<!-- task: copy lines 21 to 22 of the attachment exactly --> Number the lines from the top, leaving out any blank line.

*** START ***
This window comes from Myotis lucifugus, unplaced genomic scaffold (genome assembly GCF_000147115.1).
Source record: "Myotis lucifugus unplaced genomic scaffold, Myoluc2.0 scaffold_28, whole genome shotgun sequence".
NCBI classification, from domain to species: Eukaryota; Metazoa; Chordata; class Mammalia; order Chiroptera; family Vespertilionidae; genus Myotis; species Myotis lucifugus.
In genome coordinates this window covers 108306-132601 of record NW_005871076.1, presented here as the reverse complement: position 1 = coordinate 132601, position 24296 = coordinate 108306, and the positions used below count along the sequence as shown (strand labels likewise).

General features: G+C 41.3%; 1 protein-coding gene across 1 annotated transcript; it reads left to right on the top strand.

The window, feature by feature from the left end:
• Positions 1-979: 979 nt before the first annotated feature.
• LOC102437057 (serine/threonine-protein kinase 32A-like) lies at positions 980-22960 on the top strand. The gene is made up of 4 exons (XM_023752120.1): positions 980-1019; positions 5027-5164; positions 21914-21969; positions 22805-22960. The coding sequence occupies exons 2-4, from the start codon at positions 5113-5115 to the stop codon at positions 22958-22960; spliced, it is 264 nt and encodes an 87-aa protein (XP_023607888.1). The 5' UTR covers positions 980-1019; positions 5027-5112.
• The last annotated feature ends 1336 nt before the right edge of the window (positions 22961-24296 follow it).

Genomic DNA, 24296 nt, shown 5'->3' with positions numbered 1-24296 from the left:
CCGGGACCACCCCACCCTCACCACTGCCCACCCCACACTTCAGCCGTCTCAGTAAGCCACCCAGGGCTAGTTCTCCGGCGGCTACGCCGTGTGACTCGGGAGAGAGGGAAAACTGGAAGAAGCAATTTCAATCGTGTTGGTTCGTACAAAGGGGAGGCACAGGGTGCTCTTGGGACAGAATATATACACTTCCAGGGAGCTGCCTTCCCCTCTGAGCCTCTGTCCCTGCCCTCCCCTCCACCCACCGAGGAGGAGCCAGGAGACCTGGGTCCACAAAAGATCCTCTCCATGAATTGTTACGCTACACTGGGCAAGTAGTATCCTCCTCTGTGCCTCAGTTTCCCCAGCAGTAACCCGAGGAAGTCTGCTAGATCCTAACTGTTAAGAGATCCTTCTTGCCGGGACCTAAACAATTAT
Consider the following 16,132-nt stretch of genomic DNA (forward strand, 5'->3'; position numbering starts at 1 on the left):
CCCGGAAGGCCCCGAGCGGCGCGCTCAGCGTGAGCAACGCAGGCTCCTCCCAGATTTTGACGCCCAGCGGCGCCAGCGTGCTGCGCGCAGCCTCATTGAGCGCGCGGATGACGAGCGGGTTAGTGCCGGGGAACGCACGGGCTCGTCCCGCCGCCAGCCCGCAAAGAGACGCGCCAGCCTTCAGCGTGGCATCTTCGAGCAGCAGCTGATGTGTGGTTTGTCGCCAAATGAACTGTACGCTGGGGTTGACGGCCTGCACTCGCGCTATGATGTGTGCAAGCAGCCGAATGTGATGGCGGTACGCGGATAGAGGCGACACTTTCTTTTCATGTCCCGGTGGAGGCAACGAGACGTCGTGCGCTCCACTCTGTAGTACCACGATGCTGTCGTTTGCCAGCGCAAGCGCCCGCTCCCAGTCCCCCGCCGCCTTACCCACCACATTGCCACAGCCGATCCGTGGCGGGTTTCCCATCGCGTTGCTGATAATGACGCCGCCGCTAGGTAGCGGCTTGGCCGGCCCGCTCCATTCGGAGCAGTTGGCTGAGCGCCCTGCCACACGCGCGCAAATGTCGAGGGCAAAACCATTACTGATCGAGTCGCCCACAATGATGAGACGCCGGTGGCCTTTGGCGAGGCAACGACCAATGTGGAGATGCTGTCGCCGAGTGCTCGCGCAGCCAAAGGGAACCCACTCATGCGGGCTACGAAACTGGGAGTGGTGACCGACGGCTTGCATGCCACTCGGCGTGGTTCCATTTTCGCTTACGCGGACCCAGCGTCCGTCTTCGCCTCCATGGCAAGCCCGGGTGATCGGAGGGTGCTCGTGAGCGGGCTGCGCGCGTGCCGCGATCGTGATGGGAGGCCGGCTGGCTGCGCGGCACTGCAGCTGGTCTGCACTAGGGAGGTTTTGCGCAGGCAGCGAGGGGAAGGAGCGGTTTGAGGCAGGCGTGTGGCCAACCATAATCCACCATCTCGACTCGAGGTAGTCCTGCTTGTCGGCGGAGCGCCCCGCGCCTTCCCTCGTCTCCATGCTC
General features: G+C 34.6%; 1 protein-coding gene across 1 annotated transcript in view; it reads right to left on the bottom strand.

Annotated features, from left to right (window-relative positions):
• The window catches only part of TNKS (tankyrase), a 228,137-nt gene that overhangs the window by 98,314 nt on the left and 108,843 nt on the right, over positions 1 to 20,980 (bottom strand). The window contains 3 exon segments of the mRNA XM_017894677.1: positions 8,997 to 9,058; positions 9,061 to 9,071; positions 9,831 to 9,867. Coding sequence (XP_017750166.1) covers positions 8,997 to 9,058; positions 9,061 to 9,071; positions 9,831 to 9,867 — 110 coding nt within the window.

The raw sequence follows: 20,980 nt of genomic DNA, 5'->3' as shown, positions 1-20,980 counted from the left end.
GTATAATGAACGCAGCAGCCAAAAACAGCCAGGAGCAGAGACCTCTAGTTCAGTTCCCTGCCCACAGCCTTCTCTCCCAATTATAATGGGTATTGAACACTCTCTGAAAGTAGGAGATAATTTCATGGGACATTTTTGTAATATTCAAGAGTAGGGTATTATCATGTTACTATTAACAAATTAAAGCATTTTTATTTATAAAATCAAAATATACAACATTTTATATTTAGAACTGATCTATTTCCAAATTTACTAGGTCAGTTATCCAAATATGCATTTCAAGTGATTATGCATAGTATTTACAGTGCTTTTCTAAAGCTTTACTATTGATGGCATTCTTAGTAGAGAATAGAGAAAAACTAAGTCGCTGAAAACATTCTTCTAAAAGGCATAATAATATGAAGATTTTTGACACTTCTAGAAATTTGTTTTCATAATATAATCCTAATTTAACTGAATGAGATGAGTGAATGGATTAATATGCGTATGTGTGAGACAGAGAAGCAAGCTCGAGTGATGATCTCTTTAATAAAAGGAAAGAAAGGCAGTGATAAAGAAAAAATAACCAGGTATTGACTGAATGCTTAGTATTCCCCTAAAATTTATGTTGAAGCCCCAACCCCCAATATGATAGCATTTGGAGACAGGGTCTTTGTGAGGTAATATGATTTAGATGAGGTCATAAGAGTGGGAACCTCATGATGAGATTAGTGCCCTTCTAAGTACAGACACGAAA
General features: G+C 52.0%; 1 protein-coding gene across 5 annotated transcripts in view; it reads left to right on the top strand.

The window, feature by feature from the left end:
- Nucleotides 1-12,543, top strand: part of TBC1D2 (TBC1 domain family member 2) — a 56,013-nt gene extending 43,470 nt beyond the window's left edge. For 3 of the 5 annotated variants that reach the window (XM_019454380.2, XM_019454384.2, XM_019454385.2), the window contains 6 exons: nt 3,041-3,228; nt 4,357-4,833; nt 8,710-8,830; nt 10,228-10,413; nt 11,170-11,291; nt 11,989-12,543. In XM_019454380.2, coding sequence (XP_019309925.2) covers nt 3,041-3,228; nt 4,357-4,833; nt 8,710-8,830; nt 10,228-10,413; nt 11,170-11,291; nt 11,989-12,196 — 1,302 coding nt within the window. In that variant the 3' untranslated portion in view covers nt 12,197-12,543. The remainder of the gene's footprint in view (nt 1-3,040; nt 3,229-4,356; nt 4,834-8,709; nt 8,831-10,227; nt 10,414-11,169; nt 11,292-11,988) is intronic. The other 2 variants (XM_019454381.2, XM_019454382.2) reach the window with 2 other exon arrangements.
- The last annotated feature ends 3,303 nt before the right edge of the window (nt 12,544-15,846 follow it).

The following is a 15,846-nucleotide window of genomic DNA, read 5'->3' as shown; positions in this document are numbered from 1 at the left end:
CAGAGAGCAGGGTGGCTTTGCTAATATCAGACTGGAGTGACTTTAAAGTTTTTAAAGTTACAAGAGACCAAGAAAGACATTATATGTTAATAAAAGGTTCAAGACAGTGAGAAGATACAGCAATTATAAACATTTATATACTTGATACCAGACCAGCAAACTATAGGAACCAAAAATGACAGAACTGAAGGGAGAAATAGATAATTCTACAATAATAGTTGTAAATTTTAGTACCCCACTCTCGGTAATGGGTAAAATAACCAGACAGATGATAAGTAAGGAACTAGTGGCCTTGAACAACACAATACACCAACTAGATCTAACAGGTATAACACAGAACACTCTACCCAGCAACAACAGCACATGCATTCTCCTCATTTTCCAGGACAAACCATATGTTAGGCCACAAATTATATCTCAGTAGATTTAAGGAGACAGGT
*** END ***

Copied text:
- Nucleotides 1-12,543, top strand: part of TBC1D2 (TBC1 domain family member 2) — a 56,013-nt gene extending 43,470 nt beyond the window's left edge. For 3 of the 5 annotated variants that reach the window (XM_019454380.2, XM_019454384.2, XM_019454385.2), the window contains 6 exons: nt 3,041-3,228; nt 4,357-4,833; nt 8,710-8,830; nt 10,228-10,413; nt 11,170-11,291; nt 11,989-12,543. In XM_019454380.2, coding sequence (XP_019309925.2) covers nt 3,041-3,228; nt 4,357-4,833; nt 8,710-8,830; nt 10,228-10,413; nt 11,170-11,291; nt 11,989-12,196 — 1,302 coding nt within the window. In that variant the 3' untranslated portion in view covers nt 12,197-12,543. The remainder of the gene's footprint in view (nt 1-3,040; nt 3,229-4,356; nt 4,834-8,709; nt 8,831-10,227; nt 10,414-11,169; nt 11,292-11,988) is intronic. The other 2 variants (XM_019454381.2, XM_019454382.2) reach the window with 2 other exon arrangements.
- The last annotated feature ends 3,303 nt before the right edge of the window (nt 12,544-15,846 follow it).